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Chuck Loose Strives to Keep Screen Printing Alive
By Helene Foster


Chuck Loose, drummer turned graphic artist, has drawn designs for numerous rock album covers and posters.  Originally from New Mexico, Loose has had a lifelong appreciation for serigraph posters. He and his company, Iron Forge Press in Wilton Manors, have been designing a variety of merchandise since 2004.

A self-taught artist and former drummer for the Crumbs, he has taken his affinity for screen printing to new heights  most recently by designing the logo for the South Florida Day of the Dead Celebration on November 2. Based on Dia de Los Muertos, the Mexican tradition of honoring the living and celebrating the departed, the observance is full of spirited live entertainment, puppetry and visual art.

Chuck Loose at Iron Forge PressThanks to a Creative Investment Program Grant from the Broward Cultural Division, the public was invited to learn about and try the printing process for themselves. While the first workshop was more of a demonstration of his work, the second one was a hands-on opportunity for all ages. “Each person got to pull his or her own print. The piece was a single color replica of the Day of the Dead poster that we designed.  So, they had their own original keepsake from the event,” Loose says.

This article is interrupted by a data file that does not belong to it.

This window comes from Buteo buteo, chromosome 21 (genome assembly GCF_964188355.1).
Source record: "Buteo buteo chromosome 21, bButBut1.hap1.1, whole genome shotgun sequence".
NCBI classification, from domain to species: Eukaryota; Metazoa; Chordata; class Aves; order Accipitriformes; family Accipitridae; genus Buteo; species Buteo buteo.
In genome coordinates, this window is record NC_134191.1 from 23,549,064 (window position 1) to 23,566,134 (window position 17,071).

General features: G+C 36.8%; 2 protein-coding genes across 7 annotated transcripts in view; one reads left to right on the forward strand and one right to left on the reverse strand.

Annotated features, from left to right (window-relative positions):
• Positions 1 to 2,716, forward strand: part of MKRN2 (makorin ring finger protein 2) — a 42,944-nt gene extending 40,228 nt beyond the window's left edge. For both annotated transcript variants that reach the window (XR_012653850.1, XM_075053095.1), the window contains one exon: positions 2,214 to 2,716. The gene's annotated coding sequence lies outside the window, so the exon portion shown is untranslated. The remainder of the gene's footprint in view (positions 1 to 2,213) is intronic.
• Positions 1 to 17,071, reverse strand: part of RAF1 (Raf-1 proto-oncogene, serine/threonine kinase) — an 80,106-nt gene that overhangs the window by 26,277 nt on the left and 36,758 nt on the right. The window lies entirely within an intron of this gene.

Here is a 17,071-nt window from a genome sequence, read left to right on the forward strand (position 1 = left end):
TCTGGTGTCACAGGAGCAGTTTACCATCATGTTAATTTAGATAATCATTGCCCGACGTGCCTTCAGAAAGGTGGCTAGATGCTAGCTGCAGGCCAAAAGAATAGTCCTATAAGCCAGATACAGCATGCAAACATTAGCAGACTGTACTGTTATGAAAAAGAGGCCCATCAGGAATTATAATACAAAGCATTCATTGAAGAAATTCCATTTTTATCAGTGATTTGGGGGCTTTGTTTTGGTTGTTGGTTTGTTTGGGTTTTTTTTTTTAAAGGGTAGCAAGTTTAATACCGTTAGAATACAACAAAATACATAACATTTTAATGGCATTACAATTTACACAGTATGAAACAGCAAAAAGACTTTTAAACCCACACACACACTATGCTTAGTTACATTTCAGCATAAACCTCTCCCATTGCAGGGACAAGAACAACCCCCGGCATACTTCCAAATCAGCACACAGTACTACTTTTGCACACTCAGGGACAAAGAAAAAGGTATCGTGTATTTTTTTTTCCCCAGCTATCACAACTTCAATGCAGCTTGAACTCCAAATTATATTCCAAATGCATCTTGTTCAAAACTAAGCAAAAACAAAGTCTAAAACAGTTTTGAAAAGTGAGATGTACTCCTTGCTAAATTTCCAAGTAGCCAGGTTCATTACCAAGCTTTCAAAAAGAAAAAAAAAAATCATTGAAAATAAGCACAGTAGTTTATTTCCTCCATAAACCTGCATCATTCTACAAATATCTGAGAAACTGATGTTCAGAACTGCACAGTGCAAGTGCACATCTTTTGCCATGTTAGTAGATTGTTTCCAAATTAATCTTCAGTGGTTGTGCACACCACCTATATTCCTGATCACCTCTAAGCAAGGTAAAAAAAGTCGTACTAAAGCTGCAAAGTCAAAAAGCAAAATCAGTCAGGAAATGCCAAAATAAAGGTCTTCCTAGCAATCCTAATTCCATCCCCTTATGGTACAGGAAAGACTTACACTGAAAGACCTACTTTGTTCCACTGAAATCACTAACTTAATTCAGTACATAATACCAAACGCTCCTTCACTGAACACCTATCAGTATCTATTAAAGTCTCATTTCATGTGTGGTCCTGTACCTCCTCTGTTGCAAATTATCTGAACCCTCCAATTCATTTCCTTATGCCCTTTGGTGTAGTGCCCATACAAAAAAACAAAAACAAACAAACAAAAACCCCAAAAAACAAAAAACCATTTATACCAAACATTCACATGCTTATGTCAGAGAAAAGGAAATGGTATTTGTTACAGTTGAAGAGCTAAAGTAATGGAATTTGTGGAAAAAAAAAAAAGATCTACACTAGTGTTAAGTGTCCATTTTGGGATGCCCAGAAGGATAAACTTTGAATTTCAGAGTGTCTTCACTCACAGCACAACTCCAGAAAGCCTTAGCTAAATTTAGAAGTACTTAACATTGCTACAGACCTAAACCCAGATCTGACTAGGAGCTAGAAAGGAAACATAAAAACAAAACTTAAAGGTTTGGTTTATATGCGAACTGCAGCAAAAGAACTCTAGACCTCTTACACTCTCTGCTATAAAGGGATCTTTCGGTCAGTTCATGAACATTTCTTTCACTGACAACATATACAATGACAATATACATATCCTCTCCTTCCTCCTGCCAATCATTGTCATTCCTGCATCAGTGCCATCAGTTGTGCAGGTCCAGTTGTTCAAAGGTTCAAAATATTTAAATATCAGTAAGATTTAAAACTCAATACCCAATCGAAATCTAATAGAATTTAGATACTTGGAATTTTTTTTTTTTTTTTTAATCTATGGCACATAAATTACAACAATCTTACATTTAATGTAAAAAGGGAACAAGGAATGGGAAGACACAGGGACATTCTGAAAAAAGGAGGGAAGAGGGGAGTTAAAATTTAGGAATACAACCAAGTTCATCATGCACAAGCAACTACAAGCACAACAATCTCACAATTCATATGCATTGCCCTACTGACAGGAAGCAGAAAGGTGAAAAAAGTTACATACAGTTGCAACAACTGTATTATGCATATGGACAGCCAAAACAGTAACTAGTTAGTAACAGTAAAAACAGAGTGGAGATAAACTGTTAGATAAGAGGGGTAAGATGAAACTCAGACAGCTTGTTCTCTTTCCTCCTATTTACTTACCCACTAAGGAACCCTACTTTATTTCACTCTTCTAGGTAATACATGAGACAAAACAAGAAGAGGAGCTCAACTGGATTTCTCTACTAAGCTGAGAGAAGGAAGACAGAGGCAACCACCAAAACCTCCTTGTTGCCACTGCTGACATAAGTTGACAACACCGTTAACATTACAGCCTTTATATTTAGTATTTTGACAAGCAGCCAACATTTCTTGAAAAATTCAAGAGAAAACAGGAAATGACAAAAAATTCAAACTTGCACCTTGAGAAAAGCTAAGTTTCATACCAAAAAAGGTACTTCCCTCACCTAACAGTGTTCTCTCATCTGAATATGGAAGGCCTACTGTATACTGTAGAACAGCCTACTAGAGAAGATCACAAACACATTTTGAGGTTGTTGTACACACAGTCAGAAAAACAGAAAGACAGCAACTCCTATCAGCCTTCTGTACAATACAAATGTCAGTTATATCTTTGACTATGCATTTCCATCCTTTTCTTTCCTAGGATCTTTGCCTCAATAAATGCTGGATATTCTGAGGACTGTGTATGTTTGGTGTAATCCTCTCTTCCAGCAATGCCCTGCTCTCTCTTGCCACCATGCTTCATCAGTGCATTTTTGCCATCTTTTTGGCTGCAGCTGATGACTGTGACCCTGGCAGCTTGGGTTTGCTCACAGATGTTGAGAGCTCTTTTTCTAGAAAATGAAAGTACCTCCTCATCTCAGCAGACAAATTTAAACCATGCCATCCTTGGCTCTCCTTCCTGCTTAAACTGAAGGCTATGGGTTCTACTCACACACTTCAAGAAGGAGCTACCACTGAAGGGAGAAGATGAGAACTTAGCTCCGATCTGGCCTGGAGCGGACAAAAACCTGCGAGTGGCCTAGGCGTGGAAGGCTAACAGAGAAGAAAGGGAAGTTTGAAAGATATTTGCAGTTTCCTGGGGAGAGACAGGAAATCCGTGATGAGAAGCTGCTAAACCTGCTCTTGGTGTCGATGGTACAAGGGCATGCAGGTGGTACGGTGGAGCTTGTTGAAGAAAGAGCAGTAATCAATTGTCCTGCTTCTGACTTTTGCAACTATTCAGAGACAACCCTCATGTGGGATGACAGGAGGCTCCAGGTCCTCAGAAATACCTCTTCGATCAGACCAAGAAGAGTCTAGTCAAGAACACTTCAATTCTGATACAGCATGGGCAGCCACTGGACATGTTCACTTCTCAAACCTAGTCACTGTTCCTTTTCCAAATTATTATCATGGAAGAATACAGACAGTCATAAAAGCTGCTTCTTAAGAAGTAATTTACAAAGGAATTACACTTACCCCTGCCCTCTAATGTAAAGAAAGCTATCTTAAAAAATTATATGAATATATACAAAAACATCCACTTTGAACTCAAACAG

He was glad to take part in the occasion, which has grown from a small gathering of about 700 to thousands of participants at several venues in its fourth year. This was his first time presenting the workshops and he already looks forward to next year to reach out to more people. Printmaking, according to Loose, is gaining more prominence at a time where computer graphics have become more the norm.

 “There is more and more appreciation for things that are handmade,” he states. Although computers are used in design projects, especially to make color separations for printing, the original designs are still hand-drawn. This is important, Loose explains, because as more and more music is available via download from the Internet there has been a decline in purchasing music on CD with artistic covers. So, there is a return to Sixties-style psychedelic posters.
“The original artwork starts in pencil, then ink and then is assembled on the computer for printing. Loose adds. “For musicians, especially the local or Indie artists, posters are a way that they can promote themselves and still make money.”

Loose is planning to host more workshops for the public at Iron Forge Press and encourages those interested to check out his website at www.ironforgepress.com for details on upcoming events.

 

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